NATO’s, Pentagon’s New Strategic Battleground: The Arctic

NATO forces are preparing themselves for Cold Response 2012 – military games with up to 16 thousand troops as well as fighting ships and aircraft from Great Britain, Denmark, Canada, Netherlands, Norway, France, Sweden and the USA to take part. NATO countries and neutral Sweden cooperate in the Polar region in the light of Russia’s increasing activities.

The format of the NATO-Sweden exercises proves once more that the Arctic is perhaps the only region where the political alignment hasn’t changed since the Cold War, i.e., Russia is opposing other countries.

NATO war exercises will take place between the 12th and the 21st of March aiming at promoting cooperation between the navy, the air force, special mission units and marines under Arctic conditions. According to official reports, the focus is on practicing actions combining diplomatic overtures with a military response in relation to the high risk of a conflict.

Another aim of the exercises is to establish military cooperation between different countries. The exercises have been prepared for many months.

Helicopter carrier Illustrious of the British Navy left Portsmouth last week taking course towards the area of the exercises. It carries a company of the 42 Commando Royal Marines, Sea King and Lynx naval helicopters, and Apache military helicopters. NATO’s activities will not be limited to the exercises in Norwegian waters. The Arctic Ram manoeuvres will take place in the Canadian Arctic from February 14th to the 26th even before Cold Response 2012 starts. According to the Canadian Ministry of Defence, the purpose of the exercises is to adapt military personnel to handling operations in the North, as well as to testing the capabilities of the 1st Canadian Mechanized Brigade to operate in winter conditions.

The number of NATO’s manoeuvres in the region cannot be called a mere coincidence, especially taking into account the renewal of Russia’s activities in the region. New warships laid on the Northern Shipyard on the 1st of February are the first bricks in the renovation of the Northern Fleet.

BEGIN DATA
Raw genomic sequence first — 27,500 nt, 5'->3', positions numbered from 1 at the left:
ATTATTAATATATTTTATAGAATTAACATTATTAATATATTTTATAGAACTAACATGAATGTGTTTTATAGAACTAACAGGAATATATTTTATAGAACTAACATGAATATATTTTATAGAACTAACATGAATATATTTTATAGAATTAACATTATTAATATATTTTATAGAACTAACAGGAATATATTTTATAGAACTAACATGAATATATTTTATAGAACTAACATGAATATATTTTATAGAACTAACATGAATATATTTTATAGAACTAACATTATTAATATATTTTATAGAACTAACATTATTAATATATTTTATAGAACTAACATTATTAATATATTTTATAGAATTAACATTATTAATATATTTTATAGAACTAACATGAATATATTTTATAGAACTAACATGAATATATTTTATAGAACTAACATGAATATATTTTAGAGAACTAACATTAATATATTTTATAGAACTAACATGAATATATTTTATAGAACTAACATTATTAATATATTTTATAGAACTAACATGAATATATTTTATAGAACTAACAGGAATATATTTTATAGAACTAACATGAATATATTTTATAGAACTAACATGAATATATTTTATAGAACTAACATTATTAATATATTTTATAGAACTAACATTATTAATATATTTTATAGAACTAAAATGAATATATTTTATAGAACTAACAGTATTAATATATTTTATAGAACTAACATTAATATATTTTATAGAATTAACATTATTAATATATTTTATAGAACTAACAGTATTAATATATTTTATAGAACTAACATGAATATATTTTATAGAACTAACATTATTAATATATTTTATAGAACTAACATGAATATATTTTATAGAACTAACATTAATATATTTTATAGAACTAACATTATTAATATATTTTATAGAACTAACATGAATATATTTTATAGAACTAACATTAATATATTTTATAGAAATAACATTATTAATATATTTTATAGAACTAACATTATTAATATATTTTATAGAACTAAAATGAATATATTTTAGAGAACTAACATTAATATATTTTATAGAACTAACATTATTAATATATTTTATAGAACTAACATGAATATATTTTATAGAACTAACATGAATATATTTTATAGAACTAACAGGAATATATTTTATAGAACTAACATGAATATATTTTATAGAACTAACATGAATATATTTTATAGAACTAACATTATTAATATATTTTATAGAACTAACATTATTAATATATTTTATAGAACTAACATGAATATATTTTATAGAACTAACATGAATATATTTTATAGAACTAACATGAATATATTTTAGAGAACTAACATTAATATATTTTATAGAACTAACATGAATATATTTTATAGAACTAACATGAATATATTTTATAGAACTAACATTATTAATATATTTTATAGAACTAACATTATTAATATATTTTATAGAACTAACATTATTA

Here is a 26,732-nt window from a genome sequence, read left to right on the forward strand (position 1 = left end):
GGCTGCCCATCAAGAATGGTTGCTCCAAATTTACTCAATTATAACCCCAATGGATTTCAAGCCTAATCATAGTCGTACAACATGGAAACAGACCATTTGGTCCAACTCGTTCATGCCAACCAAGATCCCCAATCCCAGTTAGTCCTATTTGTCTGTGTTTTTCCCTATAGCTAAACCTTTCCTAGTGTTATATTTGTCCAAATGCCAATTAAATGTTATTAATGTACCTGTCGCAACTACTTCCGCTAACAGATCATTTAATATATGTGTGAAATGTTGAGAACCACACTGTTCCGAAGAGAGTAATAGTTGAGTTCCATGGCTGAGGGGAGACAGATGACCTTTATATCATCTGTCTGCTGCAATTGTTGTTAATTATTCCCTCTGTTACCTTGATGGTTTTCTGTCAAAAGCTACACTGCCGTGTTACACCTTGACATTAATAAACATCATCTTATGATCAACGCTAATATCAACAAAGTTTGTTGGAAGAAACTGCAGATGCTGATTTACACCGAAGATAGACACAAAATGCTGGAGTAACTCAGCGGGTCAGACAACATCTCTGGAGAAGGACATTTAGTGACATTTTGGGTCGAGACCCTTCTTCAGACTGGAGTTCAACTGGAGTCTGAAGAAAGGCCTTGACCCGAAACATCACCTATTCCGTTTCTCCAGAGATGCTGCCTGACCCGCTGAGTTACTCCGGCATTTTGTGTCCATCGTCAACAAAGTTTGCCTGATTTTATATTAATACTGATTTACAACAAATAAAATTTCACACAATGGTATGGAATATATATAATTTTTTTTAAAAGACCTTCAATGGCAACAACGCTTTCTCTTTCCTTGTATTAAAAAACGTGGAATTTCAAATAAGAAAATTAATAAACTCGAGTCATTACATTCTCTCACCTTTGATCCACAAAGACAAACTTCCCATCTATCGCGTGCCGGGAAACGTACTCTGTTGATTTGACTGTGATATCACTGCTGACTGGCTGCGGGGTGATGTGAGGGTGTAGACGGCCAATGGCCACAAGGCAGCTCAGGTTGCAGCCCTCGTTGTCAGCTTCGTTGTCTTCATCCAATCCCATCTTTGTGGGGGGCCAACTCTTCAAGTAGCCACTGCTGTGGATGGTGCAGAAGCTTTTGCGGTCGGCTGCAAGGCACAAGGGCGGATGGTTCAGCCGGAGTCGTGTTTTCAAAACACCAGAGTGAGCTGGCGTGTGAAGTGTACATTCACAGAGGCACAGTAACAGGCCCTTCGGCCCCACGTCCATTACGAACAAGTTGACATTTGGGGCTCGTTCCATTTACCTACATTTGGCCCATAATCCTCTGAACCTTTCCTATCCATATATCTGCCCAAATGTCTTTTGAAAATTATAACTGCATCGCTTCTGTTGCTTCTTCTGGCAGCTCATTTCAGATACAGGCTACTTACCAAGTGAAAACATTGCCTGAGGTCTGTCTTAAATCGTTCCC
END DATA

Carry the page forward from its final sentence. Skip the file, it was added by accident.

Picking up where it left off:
According to available information, two other Mistral class universal landing craft will fly to the North after they are constructed under French license. Russia is intending to increase its forces in the North, refitting old submarines and building new ones. Moreover, Russian business and state structures are increasing economic activity in the Arctic. Today there are several programs dedicated to the restoration of the infrastructure in the region, increase of mining operations, and trade ship and icebreaker renewal.           

The key resource of the Arctic is the Northern Sea Route, the shortest route between West European and East Asian ports. The constant melting of the Polar ice cap results in the greater openness of the Northern Sea Route, which becomes more attractive for ship owners. Under existing conditions, the Arctic becomes a nexus between the two hemispheres, helping significantly reduce transport costs. Here the interests of the Arctic nations and China, Japan, India and South Korea, located in the south, intersect.             

For Russia the Arctic is the key to possible future well-being. The incomings from the Northern Sea Route, foreign ships staying in Russian ports, icebreakers’ work and finally the output of raw materials can bring huge profits to the country, provided there is competent management.

Nonetheless, one shouldn’t rule out the possibility of the collision of Russian and NATO’s interests in the Arctic, as many territorial problems still remain unsolved and the military significance of the region is inestimable. Russia needs increasing military presence in the Arctic. On the one hand, to be capable of military response to any violation of its interests; on the other hand, to have a wide range of ways to react.

Otherwise, even small conflicts like another dispute over fish landings, will make Russia concede. After all, it’s not a case where nuclear threats would work.         

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Articles by: Ilya Kramnik

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